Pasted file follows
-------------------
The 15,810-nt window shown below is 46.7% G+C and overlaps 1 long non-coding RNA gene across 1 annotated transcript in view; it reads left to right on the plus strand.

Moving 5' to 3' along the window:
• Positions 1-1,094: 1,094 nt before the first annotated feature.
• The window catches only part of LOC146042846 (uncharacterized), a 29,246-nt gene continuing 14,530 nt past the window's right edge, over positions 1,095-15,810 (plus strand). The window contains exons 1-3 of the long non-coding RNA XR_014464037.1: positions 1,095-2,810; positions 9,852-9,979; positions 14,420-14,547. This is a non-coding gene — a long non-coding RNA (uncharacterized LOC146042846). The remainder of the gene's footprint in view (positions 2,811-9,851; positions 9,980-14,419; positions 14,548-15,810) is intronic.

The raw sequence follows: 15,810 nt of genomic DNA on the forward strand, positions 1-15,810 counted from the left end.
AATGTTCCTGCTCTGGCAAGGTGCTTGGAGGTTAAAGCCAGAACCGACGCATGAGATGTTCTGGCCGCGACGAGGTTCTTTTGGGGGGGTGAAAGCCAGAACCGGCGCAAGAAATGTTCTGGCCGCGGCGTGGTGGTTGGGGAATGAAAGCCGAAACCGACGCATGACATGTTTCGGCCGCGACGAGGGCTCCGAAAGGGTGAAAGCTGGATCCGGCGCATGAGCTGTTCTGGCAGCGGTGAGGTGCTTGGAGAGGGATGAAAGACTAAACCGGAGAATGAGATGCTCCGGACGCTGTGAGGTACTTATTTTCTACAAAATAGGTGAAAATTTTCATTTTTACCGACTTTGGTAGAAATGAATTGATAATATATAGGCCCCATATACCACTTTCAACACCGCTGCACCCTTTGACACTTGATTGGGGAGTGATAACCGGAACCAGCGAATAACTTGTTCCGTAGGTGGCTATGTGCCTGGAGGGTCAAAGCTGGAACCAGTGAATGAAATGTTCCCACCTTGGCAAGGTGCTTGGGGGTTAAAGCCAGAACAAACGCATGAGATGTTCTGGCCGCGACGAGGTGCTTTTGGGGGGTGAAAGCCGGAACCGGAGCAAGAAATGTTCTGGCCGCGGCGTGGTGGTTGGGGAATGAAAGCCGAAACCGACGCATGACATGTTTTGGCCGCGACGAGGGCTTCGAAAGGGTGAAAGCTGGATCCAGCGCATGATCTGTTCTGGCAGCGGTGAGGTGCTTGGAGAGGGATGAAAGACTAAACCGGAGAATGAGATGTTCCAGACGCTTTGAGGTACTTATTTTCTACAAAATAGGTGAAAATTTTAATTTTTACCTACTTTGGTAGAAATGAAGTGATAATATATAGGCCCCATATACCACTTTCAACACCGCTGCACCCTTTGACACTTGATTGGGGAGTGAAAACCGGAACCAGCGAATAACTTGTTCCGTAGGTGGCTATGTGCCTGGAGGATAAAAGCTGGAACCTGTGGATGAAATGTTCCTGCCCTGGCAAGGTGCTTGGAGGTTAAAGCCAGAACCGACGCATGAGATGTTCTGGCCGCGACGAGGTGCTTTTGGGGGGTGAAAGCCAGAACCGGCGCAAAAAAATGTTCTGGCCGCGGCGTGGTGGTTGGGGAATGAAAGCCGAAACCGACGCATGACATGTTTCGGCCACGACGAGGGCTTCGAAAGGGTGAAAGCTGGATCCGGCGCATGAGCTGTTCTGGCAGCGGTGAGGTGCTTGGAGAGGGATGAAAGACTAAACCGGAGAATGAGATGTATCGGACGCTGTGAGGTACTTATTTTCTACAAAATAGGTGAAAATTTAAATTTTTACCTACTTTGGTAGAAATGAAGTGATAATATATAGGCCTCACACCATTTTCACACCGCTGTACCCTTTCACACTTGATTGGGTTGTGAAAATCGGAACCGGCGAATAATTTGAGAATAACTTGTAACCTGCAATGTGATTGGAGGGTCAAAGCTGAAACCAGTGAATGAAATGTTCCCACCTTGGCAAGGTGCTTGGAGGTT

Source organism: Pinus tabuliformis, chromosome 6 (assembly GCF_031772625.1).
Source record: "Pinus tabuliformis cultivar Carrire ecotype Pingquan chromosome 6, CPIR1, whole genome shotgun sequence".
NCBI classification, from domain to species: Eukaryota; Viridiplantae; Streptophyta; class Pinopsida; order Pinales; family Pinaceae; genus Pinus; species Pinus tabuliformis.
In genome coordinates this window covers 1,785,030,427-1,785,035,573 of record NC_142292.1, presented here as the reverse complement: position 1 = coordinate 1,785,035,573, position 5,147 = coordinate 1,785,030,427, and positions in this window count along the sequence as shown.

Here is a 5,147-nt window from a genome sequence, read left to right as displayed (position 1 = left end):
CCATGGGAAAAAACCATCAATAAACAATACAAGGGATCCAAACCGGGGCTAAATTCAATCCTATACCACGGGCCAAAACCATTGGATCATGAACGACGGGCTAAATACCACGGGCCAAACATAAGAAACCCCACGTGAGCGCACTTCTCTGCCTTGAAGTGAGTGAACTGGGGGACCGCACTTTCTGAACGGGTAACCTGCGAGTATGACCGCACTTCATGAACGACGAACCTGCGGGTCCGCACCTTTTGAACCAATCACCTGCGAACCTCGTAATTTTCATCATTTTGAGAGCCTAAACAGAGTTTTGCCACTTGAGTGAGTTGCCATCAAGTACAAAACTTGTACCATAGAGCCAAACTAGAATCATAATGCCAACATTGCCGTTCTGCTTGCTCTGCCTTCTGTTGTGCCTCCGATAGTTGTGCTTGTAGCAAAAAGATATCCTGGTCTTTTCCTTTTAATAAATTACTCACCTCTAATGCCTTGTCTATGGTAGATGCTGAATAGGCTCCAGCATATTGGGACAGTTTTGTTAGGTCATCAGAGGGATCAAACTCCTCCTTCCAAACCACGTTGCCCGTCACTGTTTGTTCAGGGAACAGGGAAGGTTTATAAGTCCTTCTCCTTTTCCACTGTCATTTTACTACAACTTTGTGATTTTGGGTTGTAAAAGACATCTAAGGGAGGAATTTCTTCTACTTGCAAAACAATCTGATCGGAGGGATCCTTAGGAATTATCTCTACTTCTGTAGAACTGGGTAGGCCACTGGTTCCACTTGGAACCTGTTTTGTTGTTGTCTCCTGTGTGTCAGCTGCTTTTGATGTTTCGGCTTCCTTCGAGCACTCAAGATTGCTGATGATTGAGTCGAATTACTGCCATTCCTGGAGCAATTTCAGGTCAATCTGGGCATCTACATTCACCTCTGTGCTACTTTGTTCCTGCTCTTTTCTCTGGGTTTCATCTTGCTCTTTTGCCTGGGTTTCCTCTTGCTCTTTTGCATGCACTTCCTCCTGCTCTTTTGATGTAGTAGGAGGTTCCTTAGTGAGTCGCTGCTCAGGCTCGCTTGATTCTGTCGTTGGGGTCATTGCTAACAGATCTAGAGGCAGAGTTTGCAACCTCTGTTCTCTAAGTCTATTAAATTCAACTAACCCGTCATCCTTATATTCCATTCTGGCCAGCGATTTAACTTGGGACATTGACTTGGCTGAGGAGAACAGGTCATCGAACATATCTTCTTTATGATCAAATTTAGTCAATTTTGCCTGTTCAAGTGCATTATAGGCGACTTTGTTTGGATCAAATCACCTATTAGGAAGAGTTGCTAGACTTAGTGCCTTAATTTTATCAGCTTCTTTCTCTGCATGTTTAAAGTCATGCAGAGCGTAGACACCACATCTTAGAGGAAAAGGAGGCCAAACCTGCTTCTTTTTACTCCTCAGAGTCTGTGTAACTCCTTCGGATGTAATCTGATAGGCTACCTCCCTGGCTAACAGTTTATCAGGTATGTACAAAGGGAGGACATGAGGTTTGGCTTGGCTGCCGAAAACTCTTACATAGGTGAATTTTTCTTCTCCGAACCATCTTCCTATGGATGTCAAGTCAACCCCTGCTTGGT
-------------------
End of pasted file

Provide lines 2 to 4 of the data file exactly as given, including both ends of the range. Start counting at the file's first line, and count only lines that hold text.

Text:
Moving 5' to 3' along the window:
• Positions 1-1,094: 1,094 nt before the first annotated feature.
• The window catches only part of LOC146042846 (uncharacterized), a 29,246-nt gene continuing 14,530 nt past the window's right edge, over positions 1,095-15,810 (plus strand). The window contains exons 1-3 of the long non-coding RNA XR_014464037.1: positions 1,095-2,810; positions 9,852-9,979; positions 14,420-14,547. This is a non-coding gene — a long non-coding RNA (uncharacterized LOC146042846). The remainder of the gene's footprint in view (positions 2,811-9,851; positions 9,980-14,419; positions 14,548-15,810) is intronic.